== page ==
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Summary

In the future, healthcare wristbands may not be limited to measuring signs of illness and making live patient data available to physicians. Google’s plans for wearable devices that target substances in human blood underline how wristbands could play a major role in the early detection of chronic diseases. By the vendor’s own admission, it will take a number of years (or even decades) for such devices to become commercially available and other treatment alternatives, such as immunotherapy and targeted drugs, are far more advanced in terms of clinical trials and validity. Furthermore, the idea of using wearable devices to treat medical conditions with external energy sources is speculative.

Partnerships will be key if Google is to gain clinical validity

In March 2015, Google received a patent for the concept of a wearable device that uses energy sources to target substances – including cancer cells and proteins linked to Parkinson’s disease – in human blood. The vendor claims the device will take the form of a wristband that works in combination with a cancer-detecting pill to search for tumor cells in the body. The pill will produce nanoparticles that detect cells and report findings to a sensor in the wristband. The wristband will then use a magnetic field to coagulate cells to identify, modify, and target them using an external source of energy. The energy source could be a radio frequency, an acoustic pulse, a time-varying magnetic field, infrared, or a visible light signal.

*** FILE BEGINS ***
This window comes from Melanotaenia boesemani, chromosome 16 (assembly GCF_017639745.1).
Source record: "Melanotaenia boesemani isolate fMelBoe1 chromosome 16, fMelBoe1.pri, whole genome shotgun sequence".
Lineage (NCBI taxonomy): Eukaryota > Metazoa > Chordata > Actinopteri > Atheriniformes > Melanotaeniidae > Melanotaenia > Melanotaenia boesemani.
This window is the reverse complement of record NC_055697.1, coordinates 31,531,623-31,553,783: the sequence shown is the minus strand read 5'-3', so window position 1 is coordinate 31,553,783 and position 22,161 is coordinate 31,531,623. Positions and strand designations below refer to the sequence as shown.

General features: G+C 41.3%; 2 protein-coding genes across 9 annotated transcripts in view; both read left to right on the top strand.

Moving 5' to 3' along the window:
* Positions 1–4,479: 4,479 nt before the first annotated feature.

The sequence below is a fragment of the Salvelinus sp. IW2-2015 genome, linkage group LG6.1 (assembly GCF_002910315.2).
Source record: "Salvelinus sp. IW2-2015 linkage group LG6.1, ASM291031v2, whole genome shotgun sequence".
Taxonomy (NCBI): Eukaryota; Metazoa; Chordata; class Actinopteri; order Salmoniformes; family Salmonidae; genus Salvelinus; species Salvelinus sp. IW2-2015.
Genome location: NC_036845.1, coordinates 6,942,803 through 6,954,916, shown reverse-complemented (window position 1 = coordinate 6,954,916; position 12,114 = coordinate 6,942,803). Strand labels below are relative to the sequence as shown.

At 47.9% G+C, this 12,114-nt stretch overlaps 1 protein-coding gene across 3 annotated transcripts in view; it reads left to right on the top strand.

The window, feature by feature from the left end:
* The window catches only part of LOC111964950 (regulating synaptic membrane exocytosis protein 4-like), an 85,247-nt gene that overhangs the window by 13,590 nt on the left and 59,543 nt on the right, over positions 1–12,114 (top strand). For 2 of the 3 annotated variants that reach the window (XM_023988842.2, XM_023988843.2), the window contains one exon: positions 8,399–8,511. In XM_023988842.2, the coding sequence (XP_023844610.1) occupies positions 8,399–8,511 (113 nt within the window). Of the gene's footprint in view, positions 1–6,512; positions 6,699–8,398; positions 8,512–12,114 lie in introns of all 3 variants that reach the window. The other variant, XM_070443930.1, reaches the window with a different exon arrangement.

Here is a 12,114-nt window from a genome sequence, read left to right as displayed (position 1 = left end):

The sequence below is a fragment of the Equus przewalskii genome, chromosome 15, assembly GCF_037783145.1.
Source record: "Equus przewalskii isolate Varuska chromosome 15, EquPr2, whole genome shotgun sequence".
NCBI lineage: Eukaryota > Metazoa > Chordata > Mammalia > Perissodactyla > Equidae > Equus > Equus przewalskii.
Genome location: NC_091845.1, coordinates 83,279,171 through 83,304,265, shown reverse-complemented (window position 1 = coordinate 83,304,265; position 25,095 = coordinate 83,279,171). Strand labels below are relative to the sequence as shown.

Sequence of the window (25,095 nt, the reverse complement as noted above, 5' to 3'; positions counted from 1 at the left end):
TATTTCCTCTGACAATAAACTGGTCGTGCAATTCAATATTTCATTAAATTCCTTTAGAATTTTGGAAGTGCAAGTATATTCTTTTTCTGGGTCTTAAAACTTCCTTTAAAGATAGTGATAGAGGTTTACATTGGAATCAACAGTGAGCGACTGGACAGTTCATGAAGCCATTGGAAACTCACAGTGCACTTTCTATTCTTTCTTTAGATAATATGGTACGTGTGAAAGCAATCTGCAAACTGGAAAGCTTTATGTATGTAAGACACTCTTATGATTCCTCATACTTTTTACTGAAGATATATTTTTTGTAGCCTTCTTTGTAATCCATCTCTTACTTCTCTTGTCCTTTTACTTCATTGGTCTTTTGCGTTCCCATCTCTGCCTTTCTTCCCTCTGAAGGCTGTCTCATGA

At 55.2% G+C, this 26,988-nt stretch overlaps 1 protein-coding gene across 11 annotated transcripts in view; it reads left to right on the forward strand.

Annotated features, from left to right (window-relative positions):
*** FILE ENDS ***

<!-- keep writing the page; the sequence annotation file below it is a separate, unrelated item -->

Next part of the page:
Because the device will have the potential to detect cancer and other chronic conditions at an early stage, it could enable preventive rather than reactive care. Google has the opportunity to partner with life sciences companies to enhance the capabilities of its wearable devices and create a new revenue stream in a market crowded with fitness bands and smartwatches. Whether a wearable device could selectively target cells and substances in the human body to cure medical conditions, however, is subject to debate.

Google will have to embark on a long journey to gain clinical validity in a highly regulated healthcare industry. It will need to work closely with life sciences companies and medical research institutions. The vendor needs to address questions ranging from how such a device can work within the broader diagnosis process to how safe it will be when treating medical conditions (even if it is only partially automatic). At this stage, the detection aspects of the device are far easier to define than its potential curative role, which, similar to other Google X activity, is more of a long shot.

Rather than manufacturing devices and capitalizing on sales, Google often uses innovative technology to fuel an ecosystem of devices that leverages its own OS platform. Gaining clinical validity can therefore be handled by the OEM partners themselves. We could see Google using such technology as an opportunity to create Android partnerships with medical-device providers.

Appendix

Further reading

“FitBit IPO: Decline in demand for fitness bands might play spoilsport,” IT0011-000360 (June 2015)

“Apple’s ResearchKit is off to a good start, but critical aspects will require further work,” IT0011-000352 (April 2015)

Consumer Wearables Forecast: 2014–20, TE0004-001014

Author

Srikanth Venkataraman, Analyst, Healthcare Technology

srikanth.venkataraman@ovum.com 

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